Chicago White Sox's Adam Dunn, left, is greeted by Harold Baines, after being introduced before a baseball game against the Tampa Bay Rays.
Edwin Jackson's pitches were buzzing from the outset, his slider was biting and he had his control. That's how he was able to strike out a career-high 13 and keep the Tampa Bay Rays winless through six games.
"Any time I'm able to go out and get in an early rhythm and get outs quick and attack the strike zone, I like my odds," Jackson said Thursday after pitching the Chicago White Sox to a 5-1 victory in their home opener.
Jackson (2-0) had two strikeouts in each of the first five innings and he walked just one in his eight innings.
"I never really count the strikeouts. I really didn't know how many I had today. I knew I had a lot, but if you asked me an actual number, I probably would't have even been close," he said. "I was able to mix it up a little bit in the count, keep them off balance and put them away when I had the chances to."
The AL East champion Rays extended the worst start in team history -- they haven't even held a lead yet this year. Tampa Bay has scored exactly one run in five of its defeats.
Jackson (2-0), who pitched a no-hitter against Tampa Bay last season while with Arizona, allowed four hits in eight innings. He lost his shutout bid in the eighth when pinch-hitter Felipe Lopez doubled and Reid Brignac singled. Johnny Damon flied out to deep right to end the inning.
Rays manager Joe Maddon said Jackson was actually sharper Thursday than in his no-hitter when he walked eight.
"Yeah, he was. He had much better command. He really had the slider working today. He was throwing them to good spots," Maddon said.
"He was very good. ... He was getting us out of the zone a bit, but I think that's a tribute to how sharp his breaking pitch was. It does not surprise me that he's turning out this good, we talked about that a few years ago. David (Price) was pretty good, but not as good as Edwin was today."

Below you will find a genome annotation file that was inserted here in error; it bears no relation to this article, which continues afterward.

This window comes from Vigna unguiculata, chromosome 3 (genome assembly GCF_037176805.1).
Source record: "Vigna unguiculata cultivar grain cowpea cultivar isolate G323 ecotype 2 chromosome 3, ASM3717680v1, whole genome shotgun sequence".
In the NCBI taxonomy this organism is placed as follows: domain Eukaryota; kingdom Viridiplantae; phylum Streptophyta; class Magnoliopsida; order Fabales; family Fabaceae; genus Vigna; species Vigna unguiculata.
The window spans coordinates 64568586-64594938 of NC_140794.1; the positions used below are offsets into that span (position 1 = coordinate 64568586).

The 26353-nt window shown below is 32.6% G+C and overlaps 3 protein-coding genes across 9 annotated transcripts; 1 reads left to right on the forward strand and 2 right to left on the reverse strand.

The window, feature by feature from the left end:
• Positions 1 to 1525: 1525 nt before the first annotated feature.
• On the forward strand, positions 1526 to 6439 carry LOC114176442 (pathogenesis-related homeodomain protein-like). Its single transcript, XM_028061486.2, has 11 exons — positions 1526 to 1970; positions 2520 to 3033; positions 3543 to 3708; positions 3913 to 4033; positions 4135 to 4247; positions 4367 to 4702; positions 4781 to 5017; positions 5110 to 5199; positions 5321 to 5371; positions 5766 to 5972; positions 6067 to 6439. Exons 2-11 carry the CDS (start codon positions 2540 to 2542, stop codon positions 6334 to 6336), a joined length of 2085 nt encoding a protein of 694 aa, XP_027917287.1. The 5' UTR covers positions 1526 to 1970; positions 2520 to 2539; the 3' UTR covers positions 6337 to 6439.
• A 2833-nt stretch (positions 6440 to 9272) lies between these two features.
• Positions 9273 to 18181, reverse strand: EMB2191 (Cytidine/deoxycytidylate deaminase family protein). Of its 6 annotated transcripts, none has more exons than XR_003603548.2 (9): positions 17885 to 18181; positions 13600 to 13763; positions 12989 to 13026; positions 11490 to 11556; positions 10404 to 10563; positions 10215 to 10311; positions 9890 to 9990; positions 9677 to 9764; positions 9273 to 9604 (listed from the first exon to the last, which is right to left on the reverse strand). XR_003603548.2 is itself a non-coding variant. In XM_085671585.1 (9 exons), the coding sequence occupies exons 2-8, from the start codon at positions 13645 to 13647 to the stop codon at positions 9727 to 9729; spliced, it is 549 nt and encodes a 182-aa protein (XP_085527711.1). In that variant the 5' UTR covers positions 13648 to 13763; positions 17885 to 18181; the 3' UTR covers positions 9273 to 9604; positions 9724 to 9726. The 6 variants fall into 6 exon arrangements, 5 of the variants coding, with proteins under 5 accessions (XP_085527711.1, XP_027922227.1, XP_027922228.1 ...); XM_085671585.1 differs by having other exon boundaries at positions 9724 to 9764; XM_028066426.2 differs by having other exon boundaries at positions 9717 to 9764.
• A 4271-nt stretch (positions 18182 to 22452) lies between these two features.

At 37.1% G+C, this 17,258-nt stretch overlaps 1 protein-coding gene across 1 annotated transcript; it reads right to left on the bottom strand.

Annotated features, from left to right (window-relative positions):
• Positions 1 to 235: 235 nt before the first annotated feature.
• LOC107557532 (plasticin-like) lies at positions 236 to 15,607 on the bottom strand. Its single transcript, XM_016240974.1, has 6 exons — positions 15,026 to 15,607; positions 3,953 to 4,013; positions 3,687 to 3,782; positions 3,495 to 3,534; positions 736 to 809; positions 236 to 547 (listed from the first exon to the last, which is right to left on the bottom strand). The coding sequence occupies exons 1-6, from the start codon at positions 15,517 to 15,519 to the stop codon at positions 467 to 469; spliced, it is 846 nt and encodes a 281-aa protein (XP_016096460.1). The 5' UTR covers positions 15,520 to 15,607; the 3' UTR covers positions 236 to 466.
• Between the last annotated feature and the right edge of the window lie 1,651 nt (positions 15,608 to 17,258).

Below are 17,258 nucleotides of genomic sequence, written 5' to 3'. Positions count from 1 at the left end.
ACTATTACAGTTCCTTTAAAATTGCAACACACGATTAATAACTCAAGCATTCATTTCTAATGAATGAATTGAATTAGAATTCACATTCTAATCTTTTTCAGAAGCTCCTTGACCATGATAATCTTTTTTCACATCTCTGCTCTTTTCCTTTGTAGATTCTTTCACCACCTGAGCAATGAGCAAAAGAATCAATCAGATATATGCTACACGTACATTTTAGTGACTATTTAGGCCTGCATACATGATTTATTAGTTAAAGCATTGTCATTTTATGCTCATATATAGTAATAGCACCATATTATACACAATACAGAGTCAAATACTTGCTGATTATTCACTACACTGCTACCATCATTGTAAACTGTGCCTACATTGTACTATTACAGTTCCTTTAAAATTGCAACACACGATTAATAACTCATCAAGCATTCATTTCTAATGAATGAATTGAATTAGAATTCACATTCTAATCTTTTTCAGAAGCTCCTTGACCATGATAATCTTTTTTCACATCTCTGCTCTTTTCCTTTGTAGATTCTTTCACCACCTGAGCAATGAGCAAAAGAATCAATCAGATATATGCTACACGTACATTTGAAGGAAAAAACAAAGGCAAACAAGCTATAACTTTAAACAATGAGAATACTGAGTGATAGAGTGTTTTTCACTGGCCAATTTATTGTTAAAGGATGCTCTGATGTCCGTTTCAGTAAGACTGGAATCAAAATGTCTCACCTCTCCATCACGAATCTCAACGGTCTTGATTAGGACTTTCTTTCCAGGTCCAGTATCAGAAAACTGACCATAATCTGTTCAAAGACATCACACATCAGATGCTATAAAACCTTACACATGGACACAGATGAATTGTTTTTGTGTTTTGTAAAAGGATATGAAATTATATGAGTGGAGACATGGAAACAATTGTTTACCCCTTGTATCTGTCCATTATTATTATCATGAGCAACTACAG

At 0-6, the Rays have totaled only eight runs and 27 hits this season. They are tied for the worst record in the majors with the only other winless team in the majors, the division rival Boston Red Sox.
"It's a tough game," said Jackson, who pitched with the Rays from 2006-08.
"That's a great group of guys over there, a lot of talent. Sometimes it's just how the ball rolls."
With a foggy start and a 39-degree temperature at the first pitch, the White Sox reached Price (0-2) for two first-inning runs and finished with 12 hits.
"Nobody cares about how much money you make," Price said. "If you lose, you're not having fun. This isn't fun for us right now. It's terrible."
Chicago played for a second straight game without slugging designated hitter Adam Dunn, who had an emergency appendectomy early Wednesday morning. Dunn dressed for the game and was introduced with his teammates during the pregame ceremony.
While there is no timetable for his return, he said he hopes to play Friday's game.
Rays DH Manny Ramirez missed the game because of a family matter but should be ready for Friday night's game.
Alex Rios hit a two-run double in the first off Price after Juan Pierre singled and Gordon Beckham was hit by a pitch. Rios doubled again in the third and scored on a single by Paul Konerko. Brent Lillibridge and Pierre added RBI singles in the eighth.
"Right now we're hitting in the clutch and that's very important," said White Sox manager Ozzie Guillen, whose team has 45 runs in six games.
"We're mixing in one run here and there. We started right away with Rios swinging the bat and put up a couple of runs. I think every day it's not the same guy every time. Different guys are doing the damage."
Price, a 19-game winner last season, is now 0-4 in four career starts against the White Sox. He gave up nine hits and three runs in six innings.
"I expect to throw a complete-game shutout, that's my mindset going into every game," Price said. "I know I've got to pitch better. I don't care if we're hitting or not, I need to pitch better than I'm pitching right now."
Sam Fuld singled leading off the game and tried to create some offense by stealing two bases. But Jackson fanned Ben Zobrist and got Dan Johnson on a fly ball, stranding Fuld at third. Fuld also walked and stole a base in the third. Jackson then retired 12 straight before B.J. Upton singled with two outs in the seventh.